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Orangeburg Wrongful Death Lawyer

Nobody should have to go through the devastating experience of losing a loved one, and the death of a family member can be even more traumatic when the death resulted from an accident that could have been prevented. Like other states, South Carolina allows surviving family members to be eligible to obtain financial compensation from the at-fault party or parties through a wrongful death claim. An attorney at The Stanley Law Group can provide you with more information. Contact our experienced Orangeburg wrongful death lawyer to get started.

What is a Wrongful Death Claim in Orangeburg?

Wrongful death law is closely related to personal injury law. In a personal injury lawsuit, South Carolina recognizes that a person who has been injured by another party’s negligence has the ability to file a civil lawsuit against the negligent party in order to seek compensation for losses. Yet when a person dies from the injuries they sustain, that person is no longer able to file a claim against the responsible party. In these circumstances, wrongful death law can apply. A personal representative of the estate can step into the metaphorical shoes of the deceased to file a wrongful death lawsuit against the liable party.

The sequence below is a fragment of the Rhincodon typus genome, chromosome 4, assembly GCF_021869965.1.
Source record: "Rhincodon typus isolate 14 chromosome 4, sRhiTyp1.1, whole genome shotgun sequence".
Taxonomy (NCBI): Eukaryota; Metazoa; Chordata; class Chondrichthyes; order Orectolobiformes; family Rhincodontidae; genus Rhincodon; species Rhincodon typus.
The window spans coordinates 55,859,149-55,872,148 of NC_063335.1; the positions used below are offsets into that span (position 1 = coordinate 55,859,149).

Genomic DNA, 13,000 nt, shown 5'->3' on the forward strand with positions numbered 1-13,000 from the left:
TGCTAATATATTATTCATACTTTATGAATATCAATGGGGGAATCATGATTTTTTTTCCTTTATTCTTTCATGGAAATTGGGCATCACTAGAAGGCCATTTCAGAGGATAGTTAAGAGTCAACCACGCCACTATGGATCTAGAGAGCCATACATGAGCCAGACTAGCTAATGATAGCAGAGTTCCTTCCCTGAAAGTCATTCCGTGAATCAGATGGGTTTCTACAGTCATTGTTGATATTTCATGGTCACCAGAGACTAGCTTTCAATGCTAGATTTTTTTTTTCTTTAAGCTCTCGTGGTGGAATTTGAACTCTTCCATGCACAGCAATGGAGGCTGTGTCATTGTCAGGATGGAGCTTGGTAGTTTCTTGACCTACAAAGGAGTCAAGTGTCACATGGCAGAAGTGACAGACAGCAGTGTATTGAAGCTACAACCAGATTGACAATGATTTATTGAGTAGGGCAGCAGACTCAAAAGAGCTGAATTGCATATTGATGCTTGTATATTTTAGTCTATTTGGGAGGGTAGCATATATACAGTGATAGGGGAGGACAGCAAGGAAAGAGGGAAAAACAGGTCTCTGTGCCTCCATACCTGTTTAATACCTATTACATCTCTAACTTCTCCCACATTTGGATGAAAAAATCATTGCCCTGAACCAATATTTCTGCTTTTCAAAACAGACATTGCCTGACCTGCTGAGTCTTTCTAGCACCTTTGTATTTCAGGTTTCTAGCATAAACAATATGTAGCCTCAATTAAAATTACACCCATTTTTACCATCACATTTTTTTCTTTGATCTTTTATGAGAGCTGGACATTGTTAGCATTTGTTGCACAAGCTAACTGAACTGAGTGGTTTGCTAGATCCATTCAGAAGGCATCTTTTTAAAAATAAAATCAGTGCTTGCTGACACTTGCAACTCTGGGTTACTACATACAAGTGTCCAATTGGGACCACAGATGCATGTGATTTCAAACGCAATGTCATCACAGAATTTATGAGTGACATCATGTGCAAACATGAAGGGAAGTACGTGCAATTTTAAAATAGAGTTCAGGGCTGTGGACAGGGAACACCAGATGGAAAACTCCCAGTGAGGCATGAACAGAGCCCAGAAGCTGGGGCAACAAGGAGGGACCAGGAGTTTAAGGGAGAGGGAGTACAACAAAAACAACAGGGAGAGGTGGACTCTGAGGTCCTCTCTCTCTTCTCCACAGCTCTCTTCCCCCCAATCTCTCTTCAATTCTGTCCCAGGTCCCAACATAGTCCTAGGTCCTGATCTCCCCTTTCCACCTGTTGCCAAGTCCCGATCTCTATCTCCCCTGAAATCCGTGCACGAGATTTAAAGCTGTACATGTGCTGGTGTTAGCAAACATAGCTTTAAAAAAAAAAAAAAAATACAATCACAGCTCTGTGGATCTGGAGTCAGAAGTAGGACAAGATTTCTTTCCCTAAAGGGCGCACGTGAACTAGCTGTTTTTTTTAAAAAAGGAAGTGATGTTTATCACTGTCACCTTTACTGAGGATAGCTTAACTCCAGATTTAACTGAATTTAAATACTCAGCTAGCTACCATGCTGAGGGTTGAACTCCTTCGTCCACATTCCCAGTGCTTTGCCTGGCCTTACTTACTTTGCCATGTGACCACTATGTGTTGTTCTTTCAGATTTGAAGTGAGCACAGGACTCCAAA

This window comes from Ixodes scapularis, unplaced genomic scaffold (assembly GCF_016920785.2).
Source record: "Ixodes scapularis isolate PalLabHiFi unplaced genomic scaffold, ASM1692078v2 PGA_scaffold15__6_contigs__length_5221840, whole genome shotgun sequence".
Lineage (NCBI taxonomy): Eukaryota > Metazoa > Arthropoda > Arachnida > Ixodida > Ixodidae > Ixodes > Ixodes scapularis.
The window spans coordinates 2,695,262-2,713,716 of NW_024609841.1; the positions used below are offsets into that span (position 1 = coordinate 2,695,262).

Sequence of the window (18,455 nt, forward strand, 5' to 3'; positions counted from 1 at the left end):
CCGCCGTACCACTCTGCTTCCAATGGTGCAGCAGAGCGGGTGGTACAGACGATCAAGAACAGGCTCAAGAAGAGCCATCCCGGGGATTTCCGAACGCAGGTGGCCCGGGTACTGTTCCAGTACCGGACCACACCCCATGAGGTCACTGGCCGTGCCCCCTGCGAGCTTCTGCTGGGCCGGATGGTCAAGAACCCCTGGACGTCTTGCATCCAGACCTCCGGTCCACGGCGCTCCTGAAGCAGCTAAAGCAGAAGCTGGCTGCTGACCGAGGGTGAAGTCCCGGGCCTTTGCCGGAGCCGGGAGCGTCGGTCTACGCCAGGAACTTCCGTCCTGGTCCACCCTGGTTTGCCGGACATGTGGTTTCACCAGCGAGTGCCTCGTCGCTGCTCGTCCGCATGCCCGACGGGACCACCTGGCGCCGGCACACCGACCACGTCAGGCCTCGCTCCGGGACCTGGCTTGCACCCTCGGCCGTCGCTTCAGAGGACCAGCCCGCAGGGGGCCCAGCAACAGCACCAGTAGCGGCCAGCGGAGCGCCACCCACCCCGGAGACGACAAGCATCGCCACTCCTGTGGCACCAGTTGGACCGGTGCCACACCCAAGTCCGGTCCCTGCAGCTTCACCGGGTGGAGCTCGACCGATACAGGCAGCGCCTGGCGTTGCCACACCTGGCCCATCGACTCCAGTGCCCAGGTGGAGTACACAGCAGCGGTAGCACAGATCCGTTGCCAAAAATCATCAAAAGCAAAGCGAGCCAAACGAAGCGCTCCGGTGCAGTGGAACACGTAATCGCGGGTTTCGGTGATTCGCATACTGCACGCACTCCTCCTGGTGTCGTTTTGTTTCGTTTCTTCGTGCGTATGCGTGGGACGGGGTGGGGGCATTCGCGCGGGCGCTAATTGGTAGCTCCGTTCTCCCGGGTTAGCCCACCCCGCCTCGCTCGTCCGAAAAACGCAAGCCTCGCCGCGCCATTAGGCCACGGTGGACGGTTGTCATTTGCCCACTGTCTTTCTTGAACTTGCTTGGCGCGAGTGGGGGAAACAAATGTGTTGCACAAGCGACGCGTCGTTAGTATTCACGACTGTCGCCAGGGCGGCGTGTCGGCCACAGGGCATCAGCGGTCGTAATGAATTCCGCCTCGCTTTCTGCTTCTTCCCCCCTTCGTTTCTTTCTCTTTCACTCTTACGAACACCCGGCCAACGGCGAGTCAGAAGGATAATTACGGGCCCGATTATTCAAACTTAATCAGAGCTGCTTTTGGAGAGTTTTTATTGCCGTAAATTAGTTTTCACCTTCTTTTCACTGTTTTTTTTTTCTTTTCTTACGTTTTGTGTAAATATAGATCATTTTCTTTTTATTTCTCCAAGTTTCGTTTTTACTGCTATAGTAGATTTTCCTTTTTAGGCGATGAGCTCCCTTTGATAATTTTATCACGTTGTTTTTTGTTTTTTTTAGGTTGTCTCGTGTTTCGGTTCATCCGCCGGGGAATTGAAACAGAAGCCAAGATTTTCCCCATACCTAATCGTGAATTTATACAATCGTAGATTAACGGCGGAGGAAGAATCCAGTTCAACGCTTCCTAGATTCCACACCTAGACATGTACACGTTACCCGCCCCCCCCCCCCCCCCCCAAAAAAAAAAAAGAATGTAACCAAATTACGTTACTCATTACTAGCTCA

Under South Carolina law, a wrongful death claim can be filed in the case of a “wrongful act, neglect, or default” of another party. Wrongful death lawsuits can be filed when another party’s negligence results in a fatal injury, or when another party’s intentionally wrongful act causes a death.

How to File an Orangeburg Wrongful Death Claim

In South Carolina, the personal representative of the deceased’s estate—the executor of the estate—must be the party who actually files the wrongful death lawsuit. Although some states permit one or more surviving family members to file a wrongful death claim, only the personal representative of the estate can file in South Carolina. Even though the personal representative of the estate is filing the claim, surviving family members can recover damages, such as:

  • Funeral costs;
  • Burial expenses;
  • Lost wages of the deceased;
  • Loss of the deceased’s care and companionship; and
  • Pain and suffering experienced by the surviving family members, such as a spouse and children.

The surviving family members who can recover damages typically include the surviving spouse and child, and if there is no surviving spouse and child, then the surviving parents. If no spouse, child, or parents survive the deceased, other heirs may be able to recover damages.

Statute of Limitations in an Orangeburg Wrongful Death Case

The statute of limitations in a South Carolina wrongful death lawsuit is three years, and the clock begins to tick on the date of the deceased’s death.

Contact The Stanley Law Group Today

Losing a loved one in an accident or as a result of another party’s intentional act is devastating. Our firm knows how important it can be to hold the at-fault party accountable for the immense loss they have caused and to seek compensation for damages. An advocate at The Stanley Law Group can speak with you today about options for a wrongful death lawsuit. Contact an experienced Orangeburg wrongful death lawyer for more information.

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